U.S. Attorney Trent Shores announced that more than 30 individuals have been named in two separate indictments for their roles in heroin trafficking operations in Oklahoma. The indictments were unsealed late Tuesday in U.S. District Court after the Drug Enforcement Administration (DEA) along with federal, state and local law enforcement agencies arrested 23 individuals in an Organized Crime Drug Enforcement Task Force (OCDETF) operation. At least 18 of the 30 defendants named in the indictments are individuals known to be unlawfully in the United States.
“Two major indictments targeting organized crime and drug trafficking were unsealed in federal court today. Operations ‘Royal Flush’ and ‘Town Clown’ involved the takedown of massive heroin trafficking organizations in Oklahoma. Early this morning, the DEA orchestrated the simultaneous execution of search and arrest warrants at 14 different sites in Oklahoma, arresting 23 individuals and seizing approximately 4 kilograms of heroin and $120,000 in U.S. currency,” said U.S. Attorney Trent Shores. “I commend the more than 200 law enforcement agents and officers who participated in today’s takedown and thank the DEA for their leadership throughout this investigation.”
“Today is another point in the win category for all Oklahomans who value safe and drug-free communities,” said Eduardo A. Chávez, Special Agent in Charge of DEA operations in Oklahoma. “These individuals who spent their days delivering heroin can now spend nights in jail while the men and women of DEA Tulsa and our Eastern Oklahoma law enforcement partners continue their efforts to keep heroin off our streets.”
In the first indictment, 25 members and co-conspirators of the Rivera-Serna Drug Trafficking Organization were charged for their alleged roles in a continuing criminal enterprise that allegedly distributed more than 1 kilogram of deadly heroin into Oklahoma communities and laundered the proceeds.
Eleven defendants were arrested during Operation Royal Flush and made initial appearances in U.S. District Court Tuesday. An additional six individuals were also arrested as part of the operation, who are not named in the indictment, and will be charged by Criminal Complaint.
According to the indictment, Juan Carlos Rivera-Serna and Felipe Rios-Galicia are charged with engaging in a continuing criminal enterprise in Count 1 of the indictment. The two men worked in concert with other individuals and acted as principal administrators, organizers, supervisors and leaders of the enterprise. In Count 2 of the indictment, all 25 defendants are charged with drug conspiracy for possessing with intent to distribute and to distribute one kilogram or more of heroin. Thirteen of the defendants are further charged with money laundering in Count 3 of the indictment. The conspirators allegedly laundered the proceeds from heroin sales in order to conceal and fund their illegal drug operation.
In a second indictment, seven other defendants are charged with conspiring to distribute heroin and other violations. Six of the 7 individuals were arrested by law enforcement as part of Operation Town Clown. According to the indictment, the seven individuals are charged with drug conspiracy, allegedly conspiring to distribute 1 kilogram or more of heroin. Several of the defendants are also charged with distribution of heroin; possession of heroin with intent to distribute; and use of a communication facility in committing, causing, and facilitating the commission of a drug trafficking felony.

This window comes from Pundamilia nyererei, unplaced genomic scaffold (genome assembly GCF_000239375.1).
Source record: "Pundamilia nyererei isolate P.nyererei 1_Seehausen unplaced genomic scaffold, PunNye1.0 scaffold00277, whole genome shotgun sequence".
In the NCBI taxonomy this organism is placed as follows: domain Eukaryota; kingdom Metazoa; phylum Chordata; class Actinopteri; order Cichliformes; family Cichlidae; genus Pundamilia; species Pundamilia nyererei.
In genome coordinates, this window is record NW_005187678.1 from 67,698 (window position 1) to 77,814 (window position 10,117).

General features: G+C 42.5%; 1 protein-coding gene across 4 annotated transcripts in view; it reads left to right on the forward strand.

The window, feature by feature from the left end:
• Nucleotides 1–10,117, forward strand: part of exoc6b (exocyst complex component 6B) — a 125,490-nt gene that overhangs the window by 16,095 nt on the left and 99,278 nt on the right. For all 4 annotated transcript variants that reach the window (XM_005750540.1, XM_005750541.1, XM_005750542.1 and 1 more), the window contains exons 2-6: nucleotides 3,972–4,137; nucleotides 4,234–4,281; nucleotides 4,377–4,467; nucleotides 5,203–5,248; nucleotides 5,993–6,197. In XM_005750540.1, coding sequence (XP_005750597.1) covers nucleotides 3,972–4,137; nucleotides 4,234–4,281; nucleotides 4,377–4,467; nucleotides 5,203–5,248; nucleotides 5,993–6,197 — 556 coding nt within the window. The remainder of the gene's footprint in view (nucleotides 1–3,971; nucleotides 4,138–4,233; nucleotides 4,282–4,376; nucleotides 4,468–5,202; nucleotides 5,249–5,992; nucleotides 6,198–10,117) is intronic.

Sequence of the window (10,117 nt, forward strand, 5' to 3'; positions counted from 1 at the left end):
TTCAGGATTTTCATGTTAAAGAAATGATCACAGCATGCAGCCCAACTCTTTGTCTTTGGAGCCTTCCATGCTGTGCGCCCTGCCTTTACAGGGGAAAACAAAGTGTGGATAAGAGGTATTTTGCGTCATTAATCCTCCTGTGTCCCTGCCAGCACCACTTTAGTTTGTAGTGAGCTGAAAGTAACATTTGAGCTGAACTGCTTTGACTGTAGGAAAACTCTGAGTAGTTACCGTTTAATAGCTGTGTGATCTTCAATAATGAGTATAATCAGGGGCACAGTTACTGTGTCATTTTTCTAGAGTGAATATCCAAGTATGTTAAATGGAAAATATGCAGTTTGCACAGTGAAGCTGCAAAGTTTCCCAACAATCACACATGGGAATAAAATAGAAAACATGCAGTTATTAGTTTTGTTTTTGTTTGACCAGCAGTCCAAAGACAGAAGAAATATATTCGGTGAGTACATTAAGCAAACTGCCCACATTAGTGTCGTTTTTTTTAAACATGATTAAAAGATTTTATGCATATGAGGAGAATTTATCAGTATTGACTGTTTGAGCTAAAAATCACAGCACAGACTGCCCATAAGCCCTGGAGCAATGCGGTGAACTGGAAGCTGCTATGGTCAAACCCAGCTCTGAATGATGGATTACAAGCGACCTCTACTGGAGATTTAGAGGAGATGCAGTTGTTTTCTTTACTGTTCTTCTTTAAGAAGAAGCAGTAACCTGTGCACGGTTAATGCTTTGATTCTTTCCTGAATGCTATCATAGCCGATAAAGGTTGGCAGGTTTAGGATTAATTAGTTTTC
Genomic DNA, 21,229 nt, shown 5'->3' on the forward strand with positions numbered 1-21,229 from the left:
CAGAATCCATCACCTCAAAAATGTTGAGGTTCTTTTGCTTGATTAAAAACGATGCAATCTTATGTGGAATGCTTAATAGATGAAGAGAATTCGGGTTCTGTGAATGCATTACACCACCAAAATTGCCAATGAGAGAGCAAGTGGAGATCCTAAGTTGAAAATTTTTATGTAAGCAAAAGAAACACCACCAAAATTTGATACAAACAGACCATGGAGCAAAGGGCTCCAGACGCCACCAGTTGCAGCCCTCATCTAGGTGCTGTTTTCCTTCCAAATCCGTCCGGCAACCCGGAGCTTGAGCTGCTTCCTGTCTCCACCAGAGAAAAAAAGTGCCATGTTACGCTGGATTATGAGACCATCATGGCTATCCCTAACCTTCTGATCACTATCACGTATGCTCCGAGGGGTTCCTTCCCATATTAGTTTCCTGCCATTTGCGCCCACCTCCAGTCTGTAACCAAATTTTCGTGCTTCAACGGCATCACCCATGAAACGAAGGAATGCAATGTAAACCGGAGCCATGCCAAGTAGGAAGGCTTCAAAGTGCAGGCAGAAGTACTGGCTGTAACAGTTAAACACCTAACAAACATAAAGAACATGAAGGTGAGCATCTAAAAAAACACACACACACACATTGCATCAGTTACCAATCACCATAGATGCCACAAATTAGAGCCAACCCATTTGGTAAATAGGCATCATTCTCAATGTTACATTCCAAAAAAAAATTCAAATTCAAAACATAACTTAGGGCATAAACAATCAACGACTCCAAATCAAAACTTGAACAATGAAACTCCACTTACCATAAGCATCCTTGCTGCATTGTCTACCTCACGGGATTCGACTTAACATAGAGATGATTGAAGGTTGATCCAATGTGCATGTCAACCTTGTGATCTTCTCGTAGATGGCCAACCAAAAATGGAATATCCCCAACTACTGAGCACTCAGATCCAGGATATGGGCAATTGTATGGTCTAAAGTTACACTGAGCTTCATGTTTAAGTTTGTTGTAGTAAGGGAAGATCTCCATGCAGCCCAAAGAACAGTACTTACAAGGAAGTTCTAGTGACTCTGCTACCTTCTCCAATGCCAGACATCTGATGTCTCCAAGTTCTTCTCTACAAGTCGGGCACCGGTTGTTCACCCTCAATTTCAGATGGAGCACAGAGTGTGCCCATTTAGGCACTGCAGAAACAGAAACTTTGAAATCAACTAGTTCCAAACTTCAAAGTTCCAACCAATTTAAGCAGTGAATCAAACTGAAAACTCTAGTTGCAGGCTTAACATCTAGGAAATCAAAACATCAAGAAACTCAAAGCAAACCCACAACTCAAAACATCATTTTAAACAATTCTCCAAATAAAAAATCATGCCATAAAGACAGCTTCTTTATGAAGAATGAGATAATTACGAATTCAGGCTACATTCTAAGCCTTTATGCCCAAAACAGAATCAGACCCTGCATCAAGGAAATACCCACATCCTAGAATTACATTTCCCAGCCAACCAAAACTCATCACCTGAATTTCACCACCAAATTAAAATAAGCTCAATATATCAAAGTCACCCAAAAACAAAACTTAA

The return of an indictment is a method of informing a defendant of alleged violations of federal law, which must be proven in a court of law beyond a reasonable doubt to overcome a defendant’s presumption of innocence.
The Drug Enforcement Administration, Tulsa Police Department, Broken Arrow Police Department, Oklahoma Bureau of Narcotics and Dangerous Drugs, Oklahoma Highway Patrol, Tulsa County Sheriff’s Office, Rogers County District Attorney’s Office, Bureau of Indian Affairs, Miami Police Department, Sapulpa Police Department, Wagoner County Sheriff’s Office, Oklahoma State Bureau of Investigation, Oklahoma Attorney General’s Office, U.S. Immigration and Customs Enforcement’s Homeland Security Operations, Yukon Police Department, Moore Police Department, Canadian County Sheriff’s Office, El Reno Police Department, Oklahoma County Sheriff’s Office, Oklahoma City Police Department, Duncan Police Department, District 18 Task Force, and from Arkansas, the Springdale Police Department, Washington County Sheriff’s Office, and the Benton County Sheriff’s Office took part in the investigation and arrests today.
This case is part of the Justice Department’s Organized Crime Drug Enforcement Task Force program. The OCDETF program is the centerpiece of the Department of Justice’s drug supply reduction strategy. OCDETF was established in 1982 to conduct comprehensive, multilevel attacks on major drug trafficking and money laundering organizations. Today, OCDETF combines the resources and expertise of its member federal agencies in cooperation with state and local law enforcement. The principal mission of the OCDETF program is to identify, disrupt, and dismantle the most serious drug trafficking and money laundering organizations and those primarily responsible for the nation’s illicit drug supply.